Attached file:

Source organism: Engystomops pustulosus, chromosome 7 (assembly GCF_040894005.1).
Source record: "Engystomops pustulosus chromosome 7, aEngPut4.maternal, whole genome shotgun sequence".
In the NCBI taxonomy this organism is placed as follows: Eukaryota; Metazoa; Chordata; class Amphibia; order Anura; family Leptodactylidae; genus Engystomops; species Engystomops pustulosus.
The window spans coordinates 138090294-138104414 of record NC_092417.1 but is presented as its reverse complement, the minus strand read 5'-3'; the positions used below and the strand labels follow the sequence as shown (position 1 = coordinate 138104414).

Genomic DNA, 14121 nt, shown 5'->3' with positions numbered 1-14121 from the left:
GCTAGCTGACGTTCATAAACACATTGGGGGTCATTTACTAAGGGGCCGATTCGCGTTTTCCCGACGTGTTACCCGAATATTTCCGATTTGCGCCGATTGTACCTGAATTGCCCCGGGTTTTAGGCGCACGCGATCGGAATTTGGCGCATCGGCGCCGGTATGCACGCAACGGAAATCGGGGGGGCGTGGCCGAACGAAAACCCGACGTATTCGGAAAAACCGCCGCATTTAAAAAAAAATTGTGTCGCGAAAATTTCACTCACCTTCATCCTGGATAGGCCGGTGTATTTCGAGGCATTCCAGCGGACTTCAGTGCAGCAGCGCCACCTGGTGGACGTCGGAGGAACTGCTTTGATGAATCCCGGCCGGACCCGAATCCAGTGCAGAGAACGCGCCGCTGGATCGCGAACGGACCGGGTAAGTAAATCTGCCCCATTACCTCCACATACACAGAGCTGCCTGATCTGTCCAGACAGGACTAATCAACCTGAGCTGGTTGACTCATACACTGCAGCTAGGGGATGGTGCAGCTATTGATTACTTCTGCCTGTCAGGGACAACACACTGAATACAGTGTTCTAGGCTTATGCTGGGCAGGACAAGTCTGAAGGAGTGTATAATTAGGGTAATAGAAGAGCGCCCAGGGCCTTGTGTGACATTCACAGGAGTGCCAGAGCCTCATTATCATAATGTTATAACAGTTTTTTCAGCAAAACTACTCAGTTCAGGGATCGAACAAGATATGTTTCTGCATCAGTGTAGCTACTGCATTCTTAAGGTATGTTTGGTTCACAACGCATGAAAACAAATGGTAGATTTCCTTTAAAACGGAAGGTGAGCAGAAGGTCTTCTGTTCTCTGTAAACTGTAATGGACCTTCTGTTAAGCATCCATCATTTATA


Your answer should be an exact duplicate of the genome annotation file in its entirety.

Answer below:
Source organism: Engystomops pustulosus, chromosome 7 (assembly GCF_040894005.1).
Source record: "Engystomops pustulosus chromosome 7, aEngPut4.maternal, whole genome shotgun sequence".
In the NCBI taxonomy this organism is placed as follows: Eukaryota; Metazoa; Chordata; class Amphibia; order Anura; family Leptodactylidae; genus Engystomops; species Engystomops pustulosus.
The window spans coordinates 138090294-138104414 of record NC_092417.1 but is presented as its reverse complement, the minus strand read 5'-3'; the positions used below and the strand labels follow the sequence as shown (position 1 = coordinate 138104414).

Genomic DNA, 14121 nt, shown 5'->3' with positions numbered 1-14121 from the left:
GCTAGCTGACGTTCATAAACACATTGGGGGTCATTTACTAAGGGGCCGATTCGCGTTTTCCCGACGTGTTACCCGAATATTTCCGATTTGCGCCGATTGTACCTGAATTGCCCCGGGTTTTAGGCGCACGCGATCGGAATTTGGCGCATCGGCGCCGGTATGCACGCAACGGAAATCGGGGGGGCGTGGCCGAACGAAAACCCGACGTATTCGGAAAAACCGCCGCATTTAAAAAAAAATTGTGTCGCGAAAATTTCACTCACCTTCATCCTGGATAGGCCGGTGTATTTCGAGGCATTCCAGCGGACTTCAGTGCAGCAGCGCCACCTGGTGGACGTCGGAGGAACTGCTTTGATGAATCCCGGCCGGACCCGAATCCAGTGCAGAGAACGCGCCGCTGGATCGCGAACGGACCGGGTAAGTAAATCTGCCCCATTACCTCCACATACACAGAGCTGCCTGATCTGTCCAGACAGGACTAATCAACCTGAGCTGGTTGACTCATACACTGCAGCTAGGGGATGGTGCAGCTATTGATTACTTCTGCCTGTCAGGGACAACACACTGAATACAGTGTTCTAGGCTTATGCTGGGCAGGACAAGTCTGAAGGAGTGTATAATTAGGGTAATAGAAGAGCGCCCAGGGCCTTGTGTGACATTCACAGGAGTGCCAGAGCCTCATTATCATAATGTTATAACAGTTTTTTCAGCAAAACTACTCAGTTCAGGGATCGAACAAGATATGTTTCTGCATCAGTGTAGCTACTGCATTCTTAAGGTATGTTTGGTTCACAACGCATGAAAACAAATGGTAGATTTCCTTTAAAACGGAAGGTGAGCAGAAGGTCTTCTGTTCTCTGTAAACTGTAATGGACCTTCTGTTAAGCATCCATCATTTATA